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Postby mai-ling » 06/19/08 12:35 PM

and in return the magician said to the lawyer...
if you win, i'll make you disappear.
you will remember my name
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Postby 000 » 06/19/08 12:58 PM

The magician was already lucky...he had avoided the lawyers sliding fee...you know the one designed never to allow you back on your feet.
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Postby 000 » 06/21/08 12:27 AM

The magician had actually wanted to be a lawyer himself after Uncle Joe, an old timer vaudeville artist had told him in his youth how his lawyer had GIVEN him $1000. He explained that after loosing his leg when the Buzz Saw Illusion had gone horribly wrong the lawyer had sued for damages. The court had awarded him $78000, the lawyers costs had been $79000 so the lawyer 'gave' him $1000 by calling it quits!
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Postby castawaydave » 06/21/08 01:42 AM

I believe the Harper's magazine article discussed in another thread says that all told, there are 50,000 members in the clubs/societies recognized by F.I.S.M. (of course there's also an unknown number of non-club magi)...

--The article's not in front of me now, so someone else should verify, but I think it said 50,000...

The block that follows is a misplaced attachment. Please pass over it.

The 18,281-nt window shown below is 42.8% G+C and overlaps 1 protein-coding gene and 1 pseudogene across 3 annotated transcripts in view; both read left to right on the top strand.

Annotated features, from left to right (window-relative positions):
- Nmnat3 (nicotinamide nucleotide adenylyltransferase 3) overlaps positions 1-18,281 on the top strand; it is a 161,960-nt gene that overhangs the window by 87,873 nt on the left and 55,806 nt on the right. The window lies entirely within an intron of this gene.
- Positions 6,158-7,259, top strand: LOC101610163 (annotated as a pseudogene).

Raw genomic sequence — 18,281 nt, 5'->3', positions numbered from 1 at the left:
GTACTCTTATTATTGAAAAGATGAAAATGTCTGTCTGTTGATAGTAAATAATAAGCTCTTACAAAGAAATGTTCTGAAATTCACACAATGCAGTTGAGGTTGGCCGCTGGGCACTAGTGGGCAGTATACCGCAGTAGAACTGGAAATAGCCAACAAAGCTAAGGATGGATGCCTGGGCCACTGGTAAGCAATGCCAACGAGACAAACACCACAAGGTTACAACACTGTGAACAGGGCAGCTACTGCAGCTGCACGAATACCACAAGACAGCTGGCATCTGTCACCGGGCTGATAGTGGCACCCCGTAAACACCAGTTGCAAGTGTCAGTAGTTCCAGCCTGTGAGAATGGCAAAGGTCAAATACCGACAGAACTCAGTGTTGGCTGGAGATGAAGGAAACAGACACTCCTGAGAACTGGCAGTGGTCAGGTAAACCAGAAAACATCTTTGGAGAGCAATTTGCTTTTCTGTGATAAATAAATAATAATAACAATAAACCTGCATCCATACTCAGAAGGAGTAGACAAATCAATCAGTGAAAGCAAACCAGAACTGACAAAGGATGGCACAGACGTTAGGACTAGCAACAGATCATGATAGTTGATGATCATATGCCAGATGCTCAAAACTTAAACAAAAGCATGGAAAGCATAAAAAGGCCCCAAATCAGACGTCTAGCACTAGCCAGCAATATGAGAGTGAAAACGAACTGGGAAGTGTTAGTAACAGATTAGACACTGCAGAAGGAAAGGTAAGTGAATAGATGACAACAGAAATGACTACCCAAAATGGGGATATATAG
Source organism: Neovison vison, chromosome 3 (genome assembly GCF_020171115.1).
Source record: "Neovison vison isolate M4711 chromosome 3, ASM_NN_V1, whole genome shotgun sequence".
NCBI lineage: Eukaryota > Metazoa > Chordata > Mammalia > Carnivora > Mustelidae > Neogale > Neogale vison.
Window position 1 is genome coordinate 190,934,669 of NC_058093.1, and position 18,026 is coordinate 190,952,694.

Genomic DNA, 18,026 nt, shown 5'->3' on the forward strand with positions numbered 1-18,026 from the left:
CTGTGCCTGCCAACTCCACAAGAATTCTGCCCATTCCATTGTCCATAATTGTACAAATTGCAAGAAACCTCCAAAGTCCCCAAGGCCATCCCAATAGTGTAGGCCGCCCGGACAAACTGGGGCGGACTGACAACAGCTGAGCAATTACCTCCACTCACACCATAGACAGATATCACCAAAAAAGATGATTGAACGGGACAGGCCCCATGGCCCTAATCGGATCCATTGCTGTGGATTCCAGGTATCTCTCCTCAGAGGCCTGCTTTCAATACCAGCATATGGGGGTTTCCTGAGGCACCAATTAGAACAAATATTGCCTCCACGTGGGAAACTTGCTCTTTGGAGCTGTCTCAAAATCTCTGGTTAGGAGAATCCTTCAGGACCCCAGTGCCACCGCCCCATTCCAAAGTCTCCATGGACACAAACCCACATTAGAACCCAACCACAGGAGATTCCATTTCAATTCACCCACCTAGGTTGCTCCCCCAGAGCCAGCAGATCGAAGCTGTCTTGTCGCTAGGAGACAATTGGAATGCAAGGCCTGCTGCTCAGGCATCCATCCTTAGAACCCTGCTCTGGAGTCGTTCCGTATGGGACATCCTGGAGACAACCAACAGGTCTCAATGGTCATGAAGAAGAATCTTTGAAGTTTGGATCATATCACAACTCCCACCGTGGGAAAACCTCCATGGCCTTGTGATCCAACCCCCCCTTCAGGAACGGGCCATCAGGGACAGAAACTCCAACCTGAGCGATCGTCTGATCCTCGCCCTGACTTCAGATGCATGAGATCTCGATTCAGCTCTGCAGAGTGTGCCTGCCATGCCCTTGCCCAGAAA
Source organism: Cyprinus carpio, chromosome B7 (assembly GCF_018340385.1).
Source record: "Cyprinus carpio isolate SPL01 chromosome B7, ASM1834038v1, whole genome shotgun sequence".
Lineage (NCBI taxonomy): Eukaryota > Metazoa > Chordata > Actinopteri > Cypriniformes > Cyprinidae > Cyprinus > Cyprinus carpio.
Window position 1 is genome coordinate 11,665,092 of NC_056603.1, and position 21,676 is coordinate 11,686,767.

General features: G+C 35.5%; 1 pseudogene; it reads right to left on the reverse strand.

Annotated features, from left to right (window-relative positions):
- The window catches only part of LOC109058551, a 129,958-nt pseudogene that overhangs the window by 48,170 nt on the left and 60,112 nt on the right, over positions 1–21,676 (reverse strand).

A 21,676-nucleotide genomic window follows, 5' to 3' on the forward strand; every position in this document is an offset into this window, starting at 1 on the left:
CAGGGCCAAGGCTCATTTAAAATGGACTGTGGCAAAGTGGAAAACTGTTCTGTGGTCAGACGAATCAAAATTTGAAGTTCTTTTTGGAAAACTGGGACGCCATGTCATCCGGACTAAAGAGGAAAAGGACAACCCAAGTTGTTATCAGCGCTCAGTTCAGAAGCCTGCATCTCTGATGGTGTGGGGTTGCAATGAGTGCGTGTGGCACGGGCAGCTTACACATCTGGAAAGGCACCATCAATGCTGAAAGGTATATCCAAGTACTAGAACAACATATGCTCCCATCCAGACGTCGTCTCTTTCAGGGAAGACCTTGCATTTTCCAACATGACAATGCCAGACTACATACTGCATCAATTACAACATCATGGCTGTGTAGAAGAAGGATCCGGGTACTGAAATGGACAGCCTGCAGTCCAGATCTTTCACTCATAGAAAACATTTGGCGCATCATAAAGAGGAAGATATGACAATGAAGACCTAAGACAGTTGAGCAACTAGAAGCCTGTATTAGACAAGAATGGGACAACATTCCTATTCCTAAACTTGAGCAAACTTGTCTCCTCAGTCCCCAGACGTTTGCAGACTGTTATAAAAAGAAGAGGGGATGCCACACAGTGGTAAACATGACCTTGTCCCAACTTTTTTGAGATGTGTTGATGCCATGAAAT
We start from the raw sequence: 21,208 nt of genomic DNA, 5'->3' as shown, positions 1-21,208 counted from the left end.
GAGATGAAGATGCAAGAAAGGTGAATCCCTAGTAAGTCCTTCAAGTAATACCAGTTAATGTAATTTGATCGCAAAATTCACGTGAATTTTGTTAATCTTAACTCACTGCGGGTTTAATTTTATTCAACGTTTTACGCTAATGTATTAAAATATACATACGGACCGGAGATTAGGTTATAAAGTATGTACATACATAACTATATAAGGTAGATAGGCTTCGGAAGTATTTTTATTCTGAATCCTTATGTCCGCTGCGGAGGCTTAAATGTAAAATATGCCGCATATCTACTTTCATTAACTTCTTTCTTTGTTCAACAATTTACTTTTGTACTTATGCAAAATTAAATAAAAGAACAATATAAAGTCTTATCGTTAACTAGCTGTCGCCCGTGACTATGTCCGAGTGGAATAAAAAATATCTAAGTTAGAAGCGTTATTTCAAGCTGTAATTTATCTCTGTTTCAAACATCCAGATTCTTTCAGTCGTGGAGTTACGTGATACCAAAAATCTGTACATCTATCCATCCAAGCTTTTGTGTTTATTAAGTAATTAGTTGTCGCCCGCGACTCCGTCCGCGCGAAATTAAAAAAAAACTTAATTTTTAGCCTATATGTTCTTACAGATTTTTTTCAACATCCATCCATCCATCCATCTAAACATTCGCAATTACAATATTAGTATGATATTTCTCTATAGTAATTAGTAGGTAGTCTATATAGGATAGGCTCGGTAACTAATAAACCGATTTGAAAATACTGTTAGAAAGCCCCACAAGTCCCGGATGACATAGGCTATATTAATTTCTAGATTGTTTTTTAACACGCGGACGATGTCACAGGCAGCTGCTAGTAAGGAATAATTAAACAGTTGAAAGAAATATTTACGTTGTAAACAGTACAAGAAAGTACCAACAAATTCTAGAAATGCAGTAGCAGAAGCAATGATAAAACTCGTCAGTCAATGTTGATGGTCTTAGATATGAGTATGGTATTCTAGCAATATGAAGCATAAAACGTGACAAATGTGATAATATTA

[Memory's not the steel trap it used to be...what should I do Mr. Lorayne?]
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Postby David Alexander » 06/21/08 08:12 PM

The correct answer to the question is: "Never enough good ones."
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Postby Larry Barnowsky » 06/22/08 04:33 PM

The formula for the number of magicians in the world is as follows:

(# of 4 Ace tricks) X (# of double lift techniques) X (# of versions of the Pass) X (# thumb tips bought per magcian)/((# 3 Ace Tricks) + (# of Marlo Effects)
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Postby Andy Moore » 06/24/08 06:24 PM

I think that takes us back to 99. Also, David - I agree. There are never enough good ones. There are the ones who admire good magicians and hang around the periphery of magic. There are the ones who buy every new "hot" trick and read the instructions, then put the trick in a drawer, never to be seen again. Add the ones who buy the tried-and-true tricks and do magic shows for the family birthday parties. The ones who do magic on a regular basis, but aren't really good at it. The ones who know everything about magic, but just can't seem to master that one technique that eludes them, so they never do shows. And, lastly, the Magicians (note the capitol letter) who are talented, work hard to perfect their act, just buy refills for effects they have found out work well, and work professionally on a regular basis. Then there's me. I work all the time, but I do magic as an adjunct to a comedy set, so I don't really consider myself a "Magician",, even though I once owned a Magic store. Oh, wait that brings the total of good Magicians down to .... You tell me. What category do you fit into?